PRO TIP: Examine the garment’s quality carefully before making a purchase at one of these small boutiques. Unlike big chains they usually have a no refund or no return policy.
Probably my faaaaaavorite touristy thing to do in New York is to take a New York Water Taxi boat tour around the southern end of Manhattan (I think I’ve done it at least 10 times). What you get: breathtaking views of the Statue of Liberty, Ellis Island, Brooklyn and Brooklyn Bridge, and lower & midtown Manhattan panoramas, all with engaging historic narration by a local guide who is more of a DJ. What you avoid: multi-hour lines, insane crowds and security checks of the official Statue of Liberty boat tours. Totally worth it for about $30, and you could get a package deal with the city sightseeing bus tours. And either before or after the boat ride check out the historic South Street Seaport neighborhood around the pier. Here you will find some of the oldest building in the city, alongside many shops, exhibits and restaurants.
PRO TIP: On a nice-weather weekend, get to the pier with 30 minutes to spare. Then ask someone to hold your place in line while you grab a couple of draft beers to go from the nearby snack stand (yes, you can bring them aboard). Check the schedule in advance — the last boat usually leaves at 4 pm.
This is where New York City began! Where the streets are still crooked and narrow, and where the charging bull stands guarding Wall Street, the gold of the Federal Reserve (stolen in “Die Hard 3”) and the New York Stock Exchange.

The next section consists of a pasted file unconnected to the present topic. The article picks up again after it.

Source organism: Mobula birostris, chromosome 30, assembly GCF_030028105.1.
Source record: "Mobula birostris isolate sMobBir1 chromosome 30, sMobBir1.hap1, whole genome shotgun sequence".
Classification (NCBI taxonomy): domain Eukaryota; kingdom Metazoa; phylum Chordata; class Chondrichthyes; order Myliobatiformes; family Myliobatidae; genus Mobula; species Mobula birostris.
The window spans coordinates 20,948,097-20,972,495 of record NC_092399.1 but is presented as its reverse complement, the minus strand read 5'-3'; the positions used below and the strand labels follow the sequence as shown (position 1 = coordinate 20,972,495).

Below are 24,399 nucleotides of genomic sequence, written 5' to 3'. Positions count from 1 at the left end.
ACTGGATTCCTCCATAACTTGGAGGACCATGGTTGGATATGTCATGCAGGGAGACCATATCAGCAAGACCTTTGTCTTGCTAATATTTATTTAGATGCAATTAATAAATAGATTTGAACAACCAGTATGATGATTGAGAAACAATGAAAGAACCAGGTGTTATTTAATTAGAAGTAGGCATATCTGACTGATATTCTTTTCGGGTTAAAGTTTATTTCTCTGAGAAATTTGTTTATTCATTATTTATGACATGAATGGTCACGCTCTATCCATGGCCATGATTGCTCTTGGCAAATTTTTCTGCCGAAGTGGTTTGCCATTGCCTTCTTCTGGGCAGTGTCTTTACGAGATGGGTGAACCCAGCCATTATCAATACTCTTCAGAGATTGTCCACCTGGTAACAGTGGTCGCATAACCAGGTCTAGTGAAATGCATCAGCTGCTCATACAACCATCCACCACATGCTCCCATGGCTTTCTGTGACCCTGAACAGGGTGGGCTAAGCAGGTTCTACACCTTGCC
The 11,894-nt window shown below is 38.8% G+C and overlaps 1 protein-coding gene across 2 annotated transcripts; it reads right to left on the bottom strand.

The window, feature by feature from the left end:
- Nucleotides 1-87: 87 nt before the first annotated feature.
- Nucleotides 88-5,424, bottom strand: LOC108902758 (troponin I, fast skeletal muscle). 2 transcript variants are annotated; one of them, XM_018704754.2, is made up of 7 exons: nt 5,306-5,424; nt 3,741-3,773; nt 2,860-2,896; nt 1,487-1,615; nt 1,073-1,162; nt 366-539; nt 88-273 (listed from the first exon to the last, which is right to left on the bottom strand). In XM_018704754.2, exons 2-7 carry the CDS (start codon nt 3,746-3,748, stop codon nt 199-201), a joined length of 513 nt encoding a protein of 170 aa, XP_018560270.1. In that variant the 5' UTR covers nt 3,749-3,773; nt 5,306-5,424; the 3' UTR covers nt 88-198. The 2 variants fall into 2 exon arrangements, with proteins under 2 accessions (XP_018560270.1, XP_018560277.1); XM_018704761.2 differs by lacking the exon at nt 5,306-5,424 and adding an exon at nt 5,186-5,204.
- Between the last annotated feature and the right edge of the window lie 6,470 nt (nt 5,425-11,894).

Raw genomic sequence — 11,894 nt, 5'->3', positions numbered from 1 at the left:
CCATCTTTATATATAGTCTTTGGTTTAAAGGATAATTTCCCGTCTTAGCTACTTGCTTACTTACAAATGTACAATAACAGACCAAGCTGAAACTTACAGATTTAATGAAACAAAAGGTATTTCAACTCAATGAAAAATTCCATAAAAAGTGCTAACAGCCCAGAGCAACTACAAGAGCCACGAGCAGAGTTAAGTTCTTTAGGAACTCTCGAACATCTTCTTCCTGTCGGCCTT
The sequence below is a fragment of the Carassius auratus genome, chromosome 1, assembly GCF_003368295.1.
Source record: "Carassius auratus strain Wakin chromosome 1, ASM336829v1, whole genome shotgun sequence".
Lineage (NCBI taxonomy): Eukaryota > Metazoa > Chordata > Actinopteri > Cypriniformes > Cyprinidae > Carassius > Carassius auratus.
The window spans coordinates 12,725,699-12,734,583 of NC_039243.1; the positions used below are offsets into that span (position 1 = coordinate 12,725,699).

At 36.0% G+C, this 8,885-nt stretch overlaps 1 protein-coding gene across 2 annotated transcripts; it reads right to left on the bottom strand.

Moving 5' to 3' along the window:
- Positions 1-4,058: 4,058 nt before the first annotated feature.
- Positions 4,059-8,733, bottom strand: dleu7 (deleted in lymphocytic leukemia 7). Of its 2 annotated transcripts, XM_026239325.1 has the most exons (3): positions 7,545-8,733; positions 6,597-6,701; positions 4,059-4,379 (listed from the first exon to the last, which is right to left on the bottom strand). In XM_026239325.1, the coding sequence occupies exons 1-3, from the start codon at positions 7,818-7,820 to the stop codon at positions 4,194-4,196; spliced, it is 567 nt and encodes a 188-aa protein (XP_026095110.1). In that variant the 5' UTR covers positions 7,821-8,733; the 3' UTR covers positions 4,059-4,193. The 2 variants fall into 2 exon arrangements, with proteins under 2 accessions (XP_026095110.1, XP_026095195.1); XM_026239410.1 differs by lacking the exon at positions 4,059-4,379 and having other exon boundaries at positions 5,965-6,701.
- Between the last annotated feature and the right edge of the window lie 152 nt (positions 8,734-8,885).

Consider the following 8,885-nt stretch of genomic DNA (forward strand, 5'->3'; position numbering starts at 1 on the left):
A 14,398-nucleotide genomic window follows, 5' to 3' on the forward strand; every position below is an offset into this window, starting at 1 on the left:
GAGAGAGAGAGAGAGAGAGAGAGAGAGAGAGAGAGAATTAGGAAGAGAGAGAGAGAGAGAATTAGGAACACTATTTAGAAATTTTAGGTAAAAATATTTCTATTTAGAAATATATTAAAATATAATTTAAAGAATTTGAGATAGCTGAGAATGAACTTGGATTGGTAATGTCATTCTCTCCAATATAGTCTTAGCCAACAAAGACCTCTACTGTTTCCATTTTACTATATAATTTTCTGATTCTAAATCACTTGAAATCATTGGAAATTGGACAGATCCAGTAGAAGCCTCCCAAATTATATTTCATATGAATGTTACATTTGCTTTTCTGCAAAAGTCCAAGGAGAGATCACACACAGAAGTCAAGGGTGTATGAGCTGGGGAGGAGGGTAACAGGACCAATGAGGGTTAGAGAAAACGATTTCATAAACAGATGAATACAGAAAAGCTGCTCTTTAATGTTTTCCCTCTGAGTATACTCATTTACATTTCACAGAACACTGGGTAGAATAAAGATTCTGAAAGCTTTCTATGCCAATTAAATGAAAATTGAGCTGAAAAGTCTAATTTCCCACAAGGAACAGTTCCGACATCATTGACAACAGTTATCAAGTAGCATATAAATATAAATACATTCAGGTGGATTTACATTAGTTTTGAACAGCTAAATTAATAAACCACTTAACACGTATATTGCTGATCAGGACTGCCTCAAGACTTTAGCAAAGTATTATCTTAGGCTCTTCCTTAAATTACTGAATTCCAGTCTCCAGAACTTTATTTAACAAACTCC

On the other side of Broadway is the 9-11 memorial, located where the World Trade Center towers used to stand. The terrorist attacks of September 11, 2001, redefined New York and to an extent all of America. From what I’ve heard, the recently-opened memorial is both extremely moving and a sight to behold. And you can easily spend several hours in the adjacent museum (tickets need to be pre-purchased for a specific time).
Of course there are so many more awesome things to see and do in NYC: the HighLine Park (built on elevated railroad tracks), historic Harlem, the Bronx Zoo, Brooklyn Botanical Gardens, Brooklyn Heights Promenade with spectacular views of Manhattan, Coney Island amusement park and beach, the artistic Williamsburg, the bustling Jackson Heights, which is the most diverse neighborhood in the most diverse county in the United States — Queens. And that’s still just scratching the surface. But that’s why you’ve got to come back to New York, right?
What you should eat if this is your first time in America and you are spending it in NYC:
toasted bagel with lox (smoked salmon), cream cheese, tomatoes, and onions for breakfast; a slice of cheese pizza from a non-chain restaurant; General Tso’s chicken with white rice from a Chinese hole-in-the-wall with a decent sanitation grade; Chipotle Mexican Grill – make sure to add corn salsa, guacamole and sour cream to your order; lobster mac&cheese in East Village; sashimi appetizer at a non-fancy sushi joint; CRUMBS’ ridiculous cupcakes; dumplings in ChinaTown; classic New York cheesecake. Chase it with a pint of draft Blue Moon beer or a dry vodka martini, dirty or with a twist, preferably somewhere with a great view.Agree? Disagree? Want to add to the list? Weigh in in the comments!
(Disclaimer: pictures all but one are my own, from the last decade, shot on shitty cameras, put through shittier editing, saved in lowest resolution possible after being taken with no discernible photography skills whatsoever. Apologies. The super awesome mural in the end is by my best friend Jenna, more great pix at the source.)